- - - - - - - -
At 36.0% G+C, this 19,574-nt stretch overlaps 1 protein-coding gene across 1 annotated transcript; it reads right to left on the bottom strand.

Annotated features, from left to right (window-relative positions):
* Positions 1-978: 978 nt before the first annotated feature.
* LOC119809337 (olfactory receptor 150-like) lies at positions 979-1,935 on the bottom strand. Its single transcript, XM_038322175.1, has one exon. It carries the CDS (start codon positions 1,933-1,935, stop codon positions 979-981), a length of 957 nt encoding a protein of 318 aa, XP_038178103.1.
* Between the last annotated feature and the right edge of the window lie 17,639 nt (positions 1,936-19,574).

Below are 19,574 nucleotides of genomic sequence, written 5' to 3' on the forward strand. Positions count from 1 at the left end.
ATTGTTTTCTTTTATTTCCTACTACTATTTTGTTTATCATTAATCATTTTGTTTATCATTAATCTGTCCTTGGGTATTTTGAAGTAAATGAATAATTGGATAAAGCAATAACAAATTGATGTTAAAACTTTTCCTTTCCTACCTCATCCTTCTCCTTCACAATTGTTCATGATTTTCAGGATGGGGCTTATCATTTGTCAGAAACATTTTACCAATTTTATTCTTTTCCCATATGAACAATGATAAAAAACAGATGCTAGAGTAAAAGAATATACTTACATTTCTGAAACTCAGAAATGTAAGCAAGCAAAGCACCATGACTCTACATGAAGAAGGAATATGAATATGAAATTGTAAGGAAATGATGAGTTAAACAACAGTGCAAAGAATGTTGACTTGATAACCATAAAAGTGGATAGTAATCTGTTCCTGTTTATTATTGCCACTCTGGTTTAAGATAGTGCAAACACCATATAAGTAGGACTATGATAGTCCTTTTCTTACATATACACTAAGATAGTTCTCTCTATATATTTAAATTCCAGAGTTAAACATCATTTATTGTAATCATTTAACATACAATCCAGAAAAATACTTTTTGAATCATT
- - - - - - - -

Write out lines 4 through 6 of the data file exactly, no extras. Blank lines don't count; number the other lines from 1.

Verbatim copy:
* LOC119809337 (olfactory receptor 150-like) lies at positions 979-1,935 on the bottom strand. Its single transcript, XM_038322175.1, has one exon. It carries the CDS (start codon positions 1,933-1,935, stop codon positions 979-981), a length of 957 nt encoding a protein of 318 aa, XP_038178103.1.
* Between the last annotated feature and the right edge of the window lie 17,639 nt (positions 1,936-19,574).

Below are 19,574 nucleotides of genomic sequence, written 5' to 3' on the forward strand. Positions count from 1 at the left end.